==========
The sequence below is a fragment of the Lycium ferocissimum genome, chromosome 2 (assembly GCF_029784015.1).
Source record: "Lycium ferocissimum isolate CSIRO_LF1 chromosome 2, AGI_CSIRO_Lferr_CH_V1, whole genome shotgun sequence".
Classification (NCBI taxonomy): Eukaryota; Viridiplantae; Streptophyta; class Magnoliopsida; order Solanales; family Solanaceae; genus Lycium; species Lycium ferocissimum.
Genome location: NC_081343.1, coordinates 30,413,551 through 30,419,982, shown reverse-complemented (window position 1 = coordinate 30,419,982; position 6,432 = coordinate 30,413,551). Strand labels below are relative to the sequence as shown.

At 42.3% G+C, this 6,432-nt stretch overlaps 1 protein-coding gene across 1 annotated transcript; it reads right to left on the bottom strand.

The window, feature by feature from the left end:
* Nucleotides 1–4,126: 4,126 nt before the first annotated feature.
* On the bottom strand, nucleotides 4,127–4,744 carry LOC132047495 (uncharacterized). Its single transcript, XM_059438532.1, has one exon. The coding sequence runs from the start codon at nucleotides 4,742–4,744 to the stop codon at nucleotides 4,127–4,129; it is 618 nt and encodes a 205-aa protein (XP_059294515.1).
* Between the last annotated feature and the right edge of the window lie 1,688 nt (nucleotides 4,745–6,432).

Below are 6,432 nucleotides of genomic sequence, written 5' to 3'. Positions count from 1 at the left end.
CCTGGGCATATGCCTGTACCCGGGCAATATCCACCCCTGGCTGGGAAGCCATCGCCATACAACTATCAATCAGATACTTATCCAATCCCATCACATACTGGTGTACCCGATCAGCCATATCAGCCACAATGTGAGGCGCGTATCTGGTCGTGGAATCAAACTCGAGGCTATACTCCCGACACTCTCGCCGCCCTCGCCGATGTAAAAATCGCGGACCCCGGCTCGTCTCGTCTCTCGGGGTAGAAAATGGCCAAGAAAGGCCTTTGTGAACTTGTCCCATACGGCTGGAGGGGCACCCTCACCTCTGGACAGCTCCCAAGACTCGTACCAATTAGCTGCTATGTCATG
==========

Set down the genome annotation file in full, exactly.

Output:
The sequence below is a fragment of the Lycium ferocissimum genome, chromosome 2 (assembly GCF_029784015.1).
Source record: "Lycium ferocissimum isolate CSIRO_LF1 chromosome 2, AGI_CSIRO_Lferr_CH_V1, whole genome shotgun sequence".
Classification (NCBI taxonomy): Eukaryota; Viridiplantae; Streptophyta; class Magnoliopsida; order Solanales; family Solanaceae; genus Lycium; species Lycium ferocissimum.
Genome location: NC_081343.1, coordinates 30,413,551 through 30,419,982, shown reverse-complemented (window position 1 = coordinate 30,419,982; position 6,432 = coordinate 30,413,551). Strand labels below are relative to the sequence as shown.

At 42.3% G+C, this 6,432-nt stretch overlaps 1 protein-coding gene across 1 annotated transcript; it reads right to left on the bottom strand.

The window, feature by feature from the left end:
* Nucleotides 1–4,126: 4,126 nt before the first annotated feature.
* On the bottom strand, nucleotides 4,127–4,744 carry LOC132047495 (uncharacterized). Its single transcript, XM_059438532.1, has one exon. The coding sequence runs from the start codon at nucleotides 4,742–4,744 to the stop codon at nucleotides 4,127–4,129; it is 618 nt and encodes a 205-aa protein (XP_059294515.1).
* Between the last annotated feature and the right edge of the window lie 1,688 nt (nucleotides 4,745–6,432).

Below are 6,432 nucleotides of genomic sequence, written 5' to 3'. Positions count from 1 at the left end.
CCTGGGCATATGCCTGTACCCGGGCAATATCCACCCCTGGCTGGGAAGCCATCGCCATACAACTATCAATCAGATACTTATCCAATCCCATCACATACTGGTGTACCCGATCAGCCATATCAGCCACAATGTGAGGCGCGTATCTGGTCGTGGAATCAAACTCGAGGCTATACTCCCGACACTCTCGCCGCCCTCGCCGATGTAAAAATCGCGGACCCCGGCTCGTCTCGTCTCTCGGGGTAGAAAATGGCCAAGAAAGGCCTTTGTGAACTTGTCCCATACGGCTGGAGGGGCACCCTCACCTCTGGACAGCTCCCAAGACTCGTACCAATTAGCTGCTATGTCATG